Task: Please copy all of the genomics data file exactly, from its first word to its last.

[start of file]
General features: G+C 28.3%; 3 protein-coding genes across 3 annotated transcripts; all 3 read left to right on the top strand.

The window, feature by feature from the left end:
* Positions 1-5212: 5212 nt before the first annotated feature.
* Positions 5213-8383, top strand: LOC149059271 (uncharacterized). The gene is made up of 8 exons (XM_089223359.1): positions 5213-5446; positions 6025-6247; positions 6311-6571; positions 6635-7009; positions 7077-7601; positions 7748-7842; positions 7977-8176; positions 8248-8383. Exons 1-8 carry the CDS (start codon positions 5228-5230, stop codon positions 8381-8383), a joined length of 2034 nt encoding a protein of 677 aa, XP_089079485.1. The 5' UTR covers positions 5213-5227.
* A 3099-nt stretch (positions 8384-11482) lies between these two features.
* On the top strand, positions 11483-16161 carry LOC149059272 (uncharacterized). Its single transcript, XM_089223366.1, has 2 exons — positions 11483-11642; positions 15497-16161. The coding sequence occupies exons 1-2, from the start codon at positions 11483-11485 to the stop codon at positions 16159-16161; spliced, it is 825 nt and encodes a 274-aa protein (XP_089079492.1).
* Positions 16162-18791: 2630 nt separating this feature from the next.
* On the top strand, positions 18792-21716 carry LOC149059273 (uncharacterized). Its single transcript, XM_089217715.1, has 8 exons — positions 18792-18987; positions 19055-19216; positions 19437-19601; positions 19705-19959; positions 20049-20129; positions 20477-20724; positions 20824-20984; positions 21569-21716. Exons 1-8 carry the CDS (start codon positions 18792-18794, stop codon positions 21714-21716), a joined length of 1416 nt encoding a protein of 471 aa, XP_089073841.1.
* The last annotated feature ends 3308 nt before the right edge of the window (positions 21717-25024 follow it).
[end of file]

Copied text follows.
General features: G+C 28.3%; 3 protein-coding genes across 3 annotated transcripts; all 3 read left to right on the top strand.

The window, feature by feature from the left end:
* Positions 1-5212: 5212 nt before the first annotated feature.
* Positions 5213-8383, top strand: LOC149059271 (uncharacterized). The gene is made up of 8 exons (XM_089223359.1): positions 5213-5446; positions 6025-6247; positions 6311-6571; positions 6635-7009; positions 7077-7601; positions 7748-7842; positions 7977-8176; positions 8248-8383. Exons 1-8 carry the CDS (start codon positions 5228-5230, stop codon positions 8381-8383), a joined length of 2034 nt encoding a protein of 677 aa, XP_089079485.1. The 5' UTR covers positions 5213-5227.
* A 3099-nt stretch (positions 8384-11482) lies between these two features.
* On the top strand, positions 11483-16161 carry LOC149059272 (uncharacterized). Its single transcript, XM_089223366.1, has 2 exons — positions 11483-11642; positions 15497-16161. The coding sequence occupies exons 1-2, from the start codon at positions 11483-11485 to the stop codon at positions 16159-16161; spliced, it is 825 nt and encodes a 274-aa protein (XP_089079492.1).
* Positions 16162-18791: 2630 nt separating this feature from the next.
* On the top strand, positions 18792-21716 carry LOC149059273 (uncharacterized). Its single transcript, XM_089217715.1, has 8 exons — positions 18792-18987; positions 19055-19216; positions 19437-19601; positions 19705-19959; positions 20049-20129; positions 20477-20724; positions 20824-20984; positions 21569-21716. Exons 1-8 carry the CDS (start codon positions 18792-18794, stop codon positions 21714-21716), a joined length of 1416 nt encoding a protein of 471 aa, XP_089073841.1.
* The last annotated feature ends 3308 nt before the right edge of the window (positions 21717-25024 follow it).